Waiting For Superman

Davis Guggenheim

BY Michael EdwardsPublished Feb 25, 2011

Since documentaries have crossed over into mainstream cinema, thanks to the likes of Michael Moore and Errol Morris, more and more people can see what were once considered "niche" movies. But with this newfound success comes increased analysis and that has never been more apparent than with Davis Guggenheim's 2006 film, An Inconvenient Truth. It might have gone on to win a couple of Oscars, but its message of global warning was met with cynicism and even hostility from some. And, as a result, documentaries are increasingly viewed as opinion pieces with some type of agenda. And that is very much true of Guggenheim's look at the failing American education system, and is likely why it wasn't nominated for Best Documentary at this year's Academy Awards. Waiting For Superman isn't particularly uplifting viewing, even if it's quite compelling, thanks to the five kids whose cases form the main narrative. In addition to cataloguing countless problems with the U.S. education system, Guggenheim demonstrates how attempts to change things have fallen flat. He stops short from flat-out finger pointing, but the teachers' union doesn't come off looking too good. And as always, it is the politics of it all that's so frustrating ― charter schools are not always the magical cure they are presented as and no other options are voiced. But when the education of any child is quite literally dependant on a lottery, something obviously needs to be done and the climax of the film is unsatisfying and bleak. This is definitely a documentary that poses more questions than it attempts to answer, and it doesn't feel like the entire story. There are four more brief segments included as extras on the disc, which feature some additional students and teachers. Considering that these are the strongest element of the film, another 30 minutes is a good thing. The other special features are less interesting, especially the one detailing how John Legend composed the film's title track, "Shine," while the brief interview with Guggenheim doesn't even begin to scratch the surface.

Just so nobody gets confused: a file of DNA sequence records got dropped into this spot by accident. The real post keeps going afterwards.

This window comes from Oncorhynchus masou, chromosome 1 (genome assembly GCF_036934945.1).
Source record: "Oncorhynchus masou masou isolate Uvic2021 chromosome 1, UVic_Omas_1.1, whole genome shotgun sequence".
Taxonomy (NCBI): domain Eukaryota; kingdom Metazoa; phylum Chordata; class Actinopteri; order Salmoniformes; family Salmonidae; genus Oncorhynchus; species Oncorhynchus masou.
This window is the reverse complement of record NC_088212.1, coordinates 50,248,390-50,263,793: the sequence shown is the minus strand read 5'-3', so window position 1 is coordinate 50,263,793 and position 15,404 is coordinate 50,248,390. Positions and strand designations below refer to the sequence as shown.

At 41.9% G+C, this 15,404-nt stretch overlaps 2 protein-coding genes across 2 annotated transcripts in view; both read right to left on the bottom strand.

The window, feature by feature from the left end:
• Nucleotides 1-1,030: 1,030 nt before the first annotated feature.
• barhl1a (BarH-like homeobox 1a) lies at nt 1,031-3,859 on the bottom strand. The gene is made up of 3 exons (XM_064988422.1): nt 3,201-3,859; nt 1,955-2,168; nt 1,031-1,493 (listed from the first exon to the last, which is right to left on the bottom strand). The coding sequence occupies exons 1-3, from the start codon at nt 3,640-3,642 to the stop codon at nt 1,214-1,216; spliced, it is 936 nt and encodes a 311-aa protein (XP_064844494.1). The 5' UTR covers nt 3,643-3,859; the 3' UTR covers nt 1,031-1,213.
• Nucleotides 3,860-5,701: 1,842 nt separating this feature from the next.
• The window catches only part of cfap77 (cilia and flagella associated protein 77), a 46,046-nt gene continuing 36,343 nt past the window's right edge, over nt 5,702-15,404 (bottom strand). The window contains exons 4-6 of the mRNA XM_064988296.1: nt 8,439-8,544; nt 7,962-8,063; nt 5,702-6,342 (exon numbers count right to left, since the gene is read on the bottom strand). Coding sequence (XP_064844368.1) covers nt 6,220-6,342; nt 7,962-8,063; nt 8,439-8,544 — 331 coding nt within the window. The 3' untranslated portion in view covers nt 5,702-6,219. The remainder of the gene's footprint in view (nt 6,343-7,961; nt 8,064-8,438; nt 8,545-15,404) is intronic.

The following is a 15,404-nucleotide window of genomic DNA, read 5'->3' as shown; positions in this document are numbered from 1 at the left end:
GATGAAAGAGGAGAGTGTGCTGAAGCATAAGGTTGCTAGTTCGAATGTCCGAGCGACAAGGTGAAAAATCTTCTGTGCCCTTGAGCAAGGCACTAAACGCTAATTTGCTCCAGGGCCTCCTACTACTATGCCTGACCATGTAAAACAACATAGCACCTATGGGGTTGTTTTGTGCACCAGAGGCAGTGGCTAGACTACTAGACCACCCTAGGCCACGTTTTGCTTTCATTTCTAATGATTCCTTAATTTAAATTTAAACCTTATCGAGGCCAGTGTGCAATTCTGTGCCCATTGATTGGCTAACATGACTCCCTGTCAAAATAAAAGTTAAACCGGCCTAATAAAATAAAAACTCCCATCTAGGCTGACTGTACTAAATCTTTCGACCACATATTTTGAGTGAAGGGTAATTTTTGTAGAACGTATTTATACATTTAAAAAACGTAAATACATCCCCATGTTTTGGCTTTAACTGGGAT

(Paramount Pictures)

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